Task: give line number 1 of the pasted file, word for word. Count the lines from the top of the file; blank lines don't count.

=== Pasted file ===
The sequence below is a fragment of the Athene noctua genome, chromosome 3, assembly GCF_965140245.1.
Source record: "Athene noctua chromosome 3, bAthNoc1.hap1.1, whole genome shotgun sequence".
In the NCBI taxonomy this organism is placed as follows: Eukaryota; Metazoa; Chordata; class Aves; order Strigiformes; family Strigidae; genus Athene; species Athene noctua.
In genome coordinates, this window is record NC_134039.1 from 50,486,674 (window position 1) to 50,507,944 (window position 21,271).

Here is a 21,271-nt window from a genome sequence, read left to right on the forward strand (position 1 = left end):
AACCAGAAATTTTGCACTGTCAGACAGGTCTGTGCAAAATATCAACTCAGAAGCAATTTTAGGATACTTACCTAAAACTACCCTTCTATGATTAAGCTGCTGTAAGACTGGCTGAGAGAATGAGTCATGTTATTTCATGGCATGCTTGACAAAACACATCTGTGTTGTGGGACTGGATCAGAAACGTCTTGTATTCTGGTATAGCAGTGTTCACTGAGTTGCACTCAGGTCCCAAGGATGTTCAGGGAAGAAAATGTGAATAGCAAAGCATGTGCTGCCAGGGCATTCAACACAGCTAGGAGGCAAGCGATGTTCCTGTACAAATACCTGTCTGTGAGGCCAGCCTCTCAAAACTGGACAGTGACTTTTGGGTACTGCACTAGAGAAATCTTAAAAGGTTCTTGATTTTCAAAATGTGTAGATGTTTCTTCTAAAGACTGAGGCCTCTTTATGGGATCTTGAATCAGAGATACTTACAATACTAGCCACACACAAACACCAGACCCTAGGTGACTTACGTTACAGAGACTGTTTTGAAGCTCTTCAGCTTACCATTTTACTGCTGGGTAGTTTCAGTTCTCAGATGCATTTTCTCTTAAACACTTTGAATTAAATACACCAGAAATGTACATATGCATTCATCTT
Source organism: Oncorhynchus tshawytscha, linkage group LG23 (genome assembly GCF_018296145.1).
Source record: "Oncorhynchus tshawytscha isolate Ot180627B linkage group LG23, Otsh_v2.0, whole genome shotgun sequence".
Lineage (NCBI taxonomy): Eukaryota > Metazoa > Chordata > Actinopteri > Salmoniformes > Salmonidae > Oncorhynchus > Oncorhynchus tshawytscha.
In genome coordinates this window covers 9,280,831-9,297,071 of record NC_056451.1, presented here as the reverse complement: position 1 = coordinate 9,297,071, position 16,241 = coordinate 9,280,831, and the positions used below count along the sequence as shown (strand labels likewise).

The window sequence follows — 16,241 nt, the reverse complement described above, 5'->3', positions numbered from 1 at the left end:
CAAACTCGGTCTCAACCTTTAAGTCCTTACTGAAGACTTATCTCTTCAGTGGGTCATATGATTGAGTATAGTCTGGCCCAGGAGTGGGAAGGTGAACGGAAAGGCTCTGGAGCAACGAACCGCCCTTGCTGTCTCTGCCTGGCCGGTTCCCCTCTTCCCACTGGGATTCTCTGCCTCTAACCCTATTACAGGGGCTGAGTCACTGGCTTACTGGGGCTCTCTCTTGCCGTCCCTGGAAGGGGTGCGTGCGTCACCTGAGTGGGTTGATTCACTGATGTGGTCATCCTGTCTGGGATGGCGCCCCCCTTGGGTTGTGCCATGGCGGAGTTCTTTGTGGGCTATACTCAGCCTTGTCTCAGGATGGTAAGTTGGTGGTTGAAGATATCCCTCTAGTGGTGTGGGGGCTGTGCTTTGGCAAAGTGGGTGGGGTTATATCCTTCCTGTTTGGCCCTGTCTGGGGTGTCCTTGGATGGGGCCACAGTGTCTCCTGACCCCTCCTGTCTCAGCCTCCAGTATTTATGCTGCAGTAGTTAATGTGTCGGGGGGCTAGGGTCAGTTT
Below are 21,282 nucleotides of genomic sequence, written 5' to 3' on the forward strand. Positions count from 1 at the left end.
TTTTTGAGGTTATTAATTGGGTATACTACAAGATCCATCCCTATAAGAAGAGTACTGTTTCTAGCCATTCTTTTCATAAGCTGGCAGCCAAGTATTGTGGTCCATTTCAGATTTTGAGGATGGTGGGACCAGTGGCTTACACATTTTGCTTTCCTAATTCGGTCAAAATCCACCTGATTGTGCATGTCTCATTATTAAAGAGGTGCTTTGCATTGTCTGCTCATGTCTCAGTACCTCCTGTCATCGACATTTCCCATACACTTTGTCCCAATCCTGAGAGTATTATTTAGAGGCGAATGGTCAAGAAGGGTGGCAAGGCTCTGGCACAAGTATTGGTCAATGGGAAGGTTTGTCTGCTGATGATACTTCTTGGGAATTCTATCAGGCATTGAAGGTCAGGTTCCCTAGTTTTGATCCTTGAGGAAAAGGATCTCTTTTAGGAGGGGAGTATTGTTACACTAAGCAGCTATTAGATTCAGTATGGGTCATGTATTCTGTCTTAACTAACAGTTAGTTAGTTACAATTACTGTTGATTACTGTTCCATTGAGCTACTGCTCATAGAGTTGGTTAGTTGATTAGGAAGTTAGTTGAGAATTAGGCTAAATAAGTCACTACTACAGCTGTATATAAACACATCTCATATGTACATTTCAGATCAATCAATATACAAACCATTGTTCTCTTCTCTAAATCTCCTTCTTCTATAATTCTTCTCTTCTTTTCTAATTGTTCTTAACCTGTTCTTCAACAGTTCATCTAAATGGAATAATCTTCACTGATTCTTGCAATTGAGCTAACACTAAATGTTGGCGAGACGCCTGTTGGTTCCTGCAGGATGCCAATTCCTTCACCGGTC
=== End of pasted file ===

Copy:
The sequence below is a fragment of the Athene noctua genome, chromosome 3, assembly GCF_965140245.1.